Exporting to Norway: What needs to be considered?

Checklist for exporting goods to Norway

Norway is one of the richest countries in the world in terms of per capita income. The Scandinavian country owes this to its wealth of resources, in particular its extensive offshore oil reserves. Norway is seeking to reduce its dependence on the oil sector and to broaden its economy. Research-intensive industries in particular are set to receive more support, and the government in Oslo is planning to invest substantial sums in expanding the road and rail network in the coming years. Digitalization, where the country assumes a pioneering role, is also likely to attract substantial investment. These large investments will open up interesting partnership opportunities for Swiss companies. But what do you need to consider when exporting to Norway?

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Last updated: July 2023

Required export documents

  1. Commercial invoice (in Norwegian or English)

    In addition to the standard commercial information, the invoice must include the following:
    -HS code and country of origin
    - Number and type of packages
    - Exact description of goods
    - Quantity of goods
    - Unit price and total amount
    - Transport details
    - Terms of delivery and payment
  2. Declaration of origin

    For goods of preferential origin in accordance with the agreements of the EFTA Convention, a declaration of origin must be drawn up on the invoice or a movement certificate EUR 1 for goods valued at CHF 10.300 or more.
    Approved exporters may issue declarations of origin on the invoice for all values of goods.
    Detailed information on the import formalities applicable to your products in Norway can also be found in our free customs database.

Packaging provisions

Companies that sell more than 1,000 kg of a type of packaging on the Norwegian market per year are obliged to become a member of a waste disposal system.

In general, this obligation is borne by the Norwegian importer. However, if the latter does not assume the obligations or if the deliveries are made directly to the end consumer (B2C), the foreign company is held responsible.

Sanctions/embargoes/export controls

At the time of drafting this article, no sanctions or embargoes are imposed on Norway.

Certain products and product groups, such as dual-use goods, also require an export permit for delivery to non-sanctioned countries.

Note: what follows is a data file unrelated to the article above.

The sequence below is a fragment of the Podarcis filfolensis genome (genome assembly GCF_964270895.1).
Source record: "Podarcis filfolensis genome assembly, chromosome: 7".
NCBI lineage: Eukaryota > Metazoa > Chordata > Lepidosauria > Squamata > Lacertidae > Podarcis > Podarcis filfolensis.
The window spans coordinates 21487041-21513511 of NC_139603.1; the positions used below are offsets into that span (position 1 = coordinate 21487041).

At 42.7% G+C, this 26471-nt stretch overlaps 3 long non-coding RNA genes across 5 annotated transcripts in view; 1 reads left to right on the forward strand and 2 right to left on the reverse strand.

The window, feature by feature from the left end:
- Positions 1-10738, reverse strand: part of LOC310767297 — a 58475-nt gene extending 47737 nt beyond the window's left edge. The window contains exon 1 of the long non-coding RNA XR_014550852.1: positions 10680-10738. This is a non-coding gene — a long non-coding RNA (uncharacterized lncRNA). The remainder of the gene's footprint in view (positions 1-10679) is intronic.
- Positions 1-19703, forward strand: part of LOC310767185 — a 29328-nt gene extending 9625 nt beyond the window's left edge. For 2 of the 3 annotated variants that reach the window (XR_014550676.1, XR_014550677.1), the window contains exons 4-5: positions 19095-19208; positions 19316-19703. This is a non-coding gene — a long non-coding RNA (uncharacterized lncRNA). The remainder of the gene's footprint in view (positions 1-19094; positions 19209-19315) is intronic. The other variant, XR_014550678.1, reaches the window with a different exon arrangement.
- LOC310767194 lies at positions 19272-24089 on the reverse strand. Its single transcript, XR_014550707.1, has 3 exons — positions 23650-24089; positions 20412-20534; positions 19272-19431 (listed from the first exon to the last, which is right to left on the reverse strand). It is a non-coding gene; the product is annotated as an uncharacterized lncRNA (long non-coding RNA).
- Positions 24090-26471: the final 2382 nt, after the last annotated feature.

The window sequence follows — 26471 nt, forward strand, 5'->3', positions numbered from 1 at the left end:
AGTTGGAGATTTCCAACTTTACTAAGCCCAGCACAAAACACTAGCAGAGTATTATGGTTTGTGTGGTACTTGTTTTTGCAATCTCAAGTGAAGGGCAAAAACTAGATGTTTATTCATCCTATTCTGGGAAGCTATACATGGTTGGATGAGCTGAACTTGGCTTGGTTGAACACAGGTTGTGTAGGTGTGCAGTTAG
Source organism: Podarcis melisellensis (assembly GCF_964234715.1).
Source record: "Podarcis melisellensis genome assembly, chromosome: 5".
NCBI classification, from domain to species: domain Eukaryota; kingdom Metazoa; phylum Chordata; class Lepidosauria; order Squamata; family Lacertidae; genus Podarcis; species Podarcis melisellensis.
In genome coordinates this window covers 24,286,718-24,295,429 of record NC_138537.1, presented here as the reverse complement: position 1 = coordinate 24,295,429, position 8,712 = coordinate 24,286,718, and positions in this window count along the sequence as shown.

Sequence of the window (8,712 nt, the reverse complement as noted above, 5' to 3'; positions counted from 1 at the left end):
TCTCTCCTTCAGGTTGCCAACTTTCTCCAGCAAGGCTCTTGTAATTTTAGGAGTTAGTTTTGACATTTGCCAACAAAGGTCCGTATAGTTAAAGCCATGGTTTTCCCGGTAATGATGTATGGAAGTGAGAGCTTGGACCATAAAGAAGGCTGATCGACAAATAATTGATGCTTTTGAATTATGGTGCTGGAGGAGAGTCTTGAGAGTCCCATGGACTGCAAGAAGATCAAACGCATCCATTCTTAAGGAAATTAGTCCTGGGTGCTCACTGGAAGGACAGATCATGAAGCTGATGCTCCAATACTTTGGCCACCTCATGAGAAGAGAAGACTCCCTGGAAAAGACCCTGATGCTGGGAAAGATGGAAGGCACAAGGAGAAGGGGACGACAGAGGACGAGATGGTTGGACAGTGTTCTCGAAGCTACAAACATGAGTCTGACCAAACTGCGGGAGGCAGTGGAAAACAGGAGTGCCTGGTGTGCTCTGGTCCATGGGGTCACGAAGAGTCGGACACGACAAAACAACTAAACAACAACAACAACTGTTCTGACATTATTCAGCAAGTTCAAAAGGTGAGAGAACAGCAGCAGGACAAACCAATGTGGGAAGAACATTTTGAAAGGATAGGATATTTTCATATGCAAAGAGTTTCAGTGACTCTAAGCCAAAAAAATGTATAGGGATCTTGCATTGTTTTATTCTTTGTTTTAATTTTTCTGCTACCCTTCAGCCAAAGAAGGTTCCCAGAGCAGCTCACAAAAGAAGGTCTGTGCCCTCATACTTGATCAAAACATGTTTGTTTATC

Tips from S-GE

Business relationships

In terms of business culture, it is generally easy for Swiss people to do business in Norway, and many important values coincide with those of Swiss companies. The principles of the business culture correspond to the Scandinavian working values. Firstly, this means that equality in the workplace is very important, especially with regard to the sexes, and, secondly, that hierarchies tend to be flat. As a result, the management style is more informal and employees are given a relatively high degree of freedom while also taking responsibility for their tasks. Norwegian companies often work across hierarchies, which is important for foreign partners to understand.

In addition to the Norwegian language, a high level of English is also spoken. Norway maintains a broad informal culture and in business, most Norwegians address each other on a first-name basis after the first introduction.

Since the hierarchy is often quite flat and decision-making is based on consensus and compromise, decisions can take a long time. While Norwegians are generally able to express their views clearly and disagree with their boss or foreign business partner, the purpose of this is to achieve a joint consensus and find a joint solution and should be understood as such.

Meetings in Norway start on time and are often handled efficiently, with just a short period of small talk. Meetings are generally held on an informal basis and preferably without notes or minutes being taken. Promising things that cannot be kept is taboo. So don’t just be punctual, take notes on discussions – and stick to the agreed points.


In principle, all Incoterms clauses may be used for deliveries to Norway. When negotiating contracts, bear in mind that certain Incoterms clauses should only be used for sea transport and adapt them to the selected mode of transport.

Payment terms

Depending on the order volume or project scope, it is advisable to apply payment terms the same way as in Switzerland or other European countries. There are no statutory requirements regarding payment terms, with the usual payment term in Norway 14 days net.

All information in this article is for guidance purposes only and is not exhaustive or legally binding.


If you have any questions or require further information, please contact the ExportHelp team at Switzerland Global Enterprise at or call 0844 811 812


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